Return of the Slap-Happy Hero – Rayman Origins Review
This game was reviewed on the Xbox 360.
The Rayman series got its start in 1995 with the original 2D platforming game. Since then, the series has dived into the world of 3D with subsequent titles like The Great Escape and Hoodlum Havoc. Now, Rayman Origins (as the title suggests) returns to the series’ roots, offering a crazy adventure across only two dimensions. Is this change to 2D a step back for the series, or does it end up taking a leap forward in the end?
Once upon a time in the Glade of Dreams, Rayman and his pals were enjoying a nice nap. This siesta, however, accidently turned into a blaring beat-boxing breakdown that could be heard all the way to the underworld. The miscreants of the dark place couldn’t stand the noise and decided to take over the Glade to stop this ruckus. Our limbless hero is captured alongside his friends, but quickly breaks free. From here, the game starts and players must free the Glade of Dreams from the control of the underworld and rescue small creatures along the way. It’s at this point that the story takes a backseat to gameplay, appearing only here and there in small text fragments. While this may be problematic to players driven by thick plots and deep character development, the simple and sparse story helps accent the key focal point of the title: gameplay.
The concept of Origins is simple: get your character from the left side of the screen to the right side. Sounds easy, right? Well, it’s not that easy. Along the way are many hazardous obstacles such as pitfalls, spikes, fire, and walls to scale. If things weren’t looking grim enough for our heroes, each level is also littered with the enemy, the Darktoons. These foes come in all shapes and forms and share in the same goal: stopping players from saving the day. Rayman and company must punch, kick, slap, jump, slide, swim, and hover their way through all obstacles in an attempt to restore the Glade back to its former and peaceful glory.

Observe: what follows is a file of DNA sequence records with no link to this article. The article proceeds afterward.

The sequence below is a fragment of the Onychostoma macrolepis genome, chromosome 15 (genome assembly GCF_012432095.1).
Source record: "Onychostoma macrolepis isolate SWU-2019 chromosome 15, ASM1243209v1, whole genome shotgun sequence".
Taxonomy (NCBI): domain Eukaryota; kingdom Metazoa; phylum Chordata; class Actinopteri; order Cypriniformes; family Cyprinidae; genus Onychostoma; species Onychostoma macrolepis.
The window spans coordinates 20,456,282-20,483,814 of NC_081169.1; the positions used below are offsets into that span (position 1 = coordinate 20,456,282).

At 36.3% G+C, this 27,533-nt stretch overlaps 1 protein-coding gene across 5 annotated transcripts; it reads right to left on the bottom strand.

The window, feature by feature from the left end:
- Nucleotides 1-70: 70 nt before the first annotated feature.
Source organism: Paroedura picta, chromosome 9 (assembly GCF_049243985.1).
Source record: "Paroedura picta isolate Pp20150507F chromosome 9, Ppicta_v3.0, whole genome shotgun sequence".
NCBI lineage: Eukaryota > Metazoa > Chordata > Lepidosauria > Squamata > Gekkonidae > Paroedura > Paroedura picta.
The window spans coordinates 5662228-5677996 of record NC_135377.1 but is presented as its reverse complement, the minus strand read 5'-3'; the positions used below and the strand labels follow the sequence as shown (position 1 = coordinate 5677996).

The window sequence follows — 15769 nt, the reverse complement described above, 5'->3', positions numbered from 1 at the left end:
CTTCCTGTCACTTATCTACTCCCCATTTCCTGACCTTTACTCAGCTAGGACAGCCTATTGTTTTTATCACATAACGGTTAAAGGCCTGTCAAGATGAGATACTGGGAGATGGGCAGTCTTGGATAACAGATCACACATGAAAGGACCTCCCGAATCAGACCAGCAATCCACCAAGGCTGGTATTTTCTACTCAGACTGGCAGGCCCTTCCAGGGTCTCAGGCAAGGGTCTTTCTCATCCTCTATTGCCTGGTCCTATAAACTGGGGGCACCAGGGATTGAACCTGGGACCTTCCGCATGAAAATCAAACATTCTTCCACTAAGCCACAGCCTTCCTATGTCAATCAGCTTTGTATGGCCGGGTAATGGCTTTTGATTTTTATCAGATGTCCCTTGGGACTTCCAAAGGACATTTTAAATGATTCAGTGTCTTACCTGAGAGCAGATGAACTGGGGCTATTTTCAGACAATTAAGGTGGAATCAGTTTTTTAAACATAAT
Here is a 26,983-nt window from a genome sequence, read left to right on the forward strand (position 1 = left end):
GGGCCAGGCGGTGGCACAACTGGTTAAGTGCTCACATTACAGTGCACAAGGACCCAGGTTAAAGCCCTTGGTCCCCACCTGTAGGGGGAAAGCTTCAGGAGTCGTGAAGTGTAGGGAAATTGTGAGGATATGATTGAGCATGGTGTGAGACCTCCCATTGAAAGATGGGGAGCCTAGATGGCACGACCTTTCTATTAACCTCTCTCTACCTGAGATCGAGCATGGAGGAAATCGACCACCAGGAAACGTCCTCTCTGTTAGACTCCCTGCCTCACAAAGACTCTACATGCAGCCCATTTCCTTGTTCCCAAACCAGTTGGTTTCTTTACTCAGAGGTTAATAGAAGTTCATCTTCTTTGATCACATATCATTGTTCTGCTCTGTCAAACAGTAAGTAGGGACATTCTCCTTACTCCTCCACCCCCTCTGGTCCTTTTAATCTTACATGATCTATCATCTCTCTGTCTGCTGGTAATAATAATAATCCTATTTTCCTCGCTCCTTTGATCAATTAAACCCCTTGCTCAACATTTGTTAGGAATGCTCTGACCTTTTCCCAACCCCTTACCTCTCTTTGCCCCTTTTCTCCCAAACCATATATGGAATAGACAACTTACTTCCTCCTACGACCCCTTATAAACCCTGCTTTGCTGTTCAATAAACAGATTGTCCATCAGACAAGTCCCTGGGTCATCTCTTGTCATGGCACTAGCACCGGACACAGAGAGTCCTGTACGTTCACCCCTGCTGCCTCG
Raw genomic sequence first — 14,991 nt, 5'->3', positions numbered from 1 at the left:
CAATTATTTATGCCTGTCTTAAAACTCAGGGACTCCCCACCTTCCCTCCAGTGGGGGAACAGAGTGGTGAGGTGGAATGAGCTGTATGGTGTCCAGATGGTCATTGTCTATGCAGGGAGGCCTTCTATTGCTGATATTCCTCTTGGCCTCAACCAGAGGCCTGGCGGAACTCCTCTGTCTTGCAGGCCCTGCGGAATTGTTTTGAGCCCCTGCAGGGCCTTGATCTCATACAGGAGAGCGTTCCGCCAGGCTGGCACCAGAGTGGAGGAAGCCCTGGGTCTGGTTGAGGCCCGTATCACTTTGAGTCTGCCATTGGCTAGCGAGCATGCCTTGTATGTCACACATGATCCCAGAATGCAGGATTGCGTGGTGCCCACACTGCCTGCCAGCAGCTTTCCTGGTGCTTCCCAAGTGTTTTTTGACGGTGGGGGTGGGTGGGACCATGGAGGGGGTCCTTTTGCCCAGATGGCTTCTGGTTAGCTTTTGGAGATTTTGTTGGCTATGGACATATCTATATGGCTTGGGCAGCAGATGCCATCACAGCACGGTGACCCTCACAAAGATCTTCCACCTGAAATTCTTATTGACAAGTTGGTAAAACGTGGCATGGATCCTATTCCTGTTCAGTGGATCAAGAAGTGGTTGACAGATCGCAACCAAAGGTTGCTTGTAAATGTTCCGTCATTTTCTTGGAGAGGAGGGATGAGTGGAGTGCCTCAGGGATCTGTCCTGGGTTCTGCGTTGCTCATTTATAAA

Each level also contains Lums (pronounced “looms”, as the manual is quick to point out) and Electoons to collect. Electoons are sort of like the stars from Super Mario 64, as they’re required to unlock certain levels and other features and are often hidden well. Lums, on the other hand, float around just about anywhere, and if enough are collected per level, awards will be unlocked such as extra Electoons and medals. Upon a player’s initial completion of a level, it can be replayed with an optional time trial tasking the player with reaching a goal before time runs out.
If you’re a social gamer, Origins offers four player co-op as well. To join a game in-session, simply turn on a controller and press any button and you’re in on the wacky, fun-tastic action. Players have four characters at their disposal: the titular hero Rayman, his blue pal Globox, and a pair of Teensies (small cyan-colored characters). These personas also come with a plethora of unlockable alternate costumes, all of which are available in single player mode as well. Unfortunately, even though local play is a blast, there is no online component. While by no means a game-wrecker, the addition of online play would have allowed players to enjoy the title with friends without having to commute.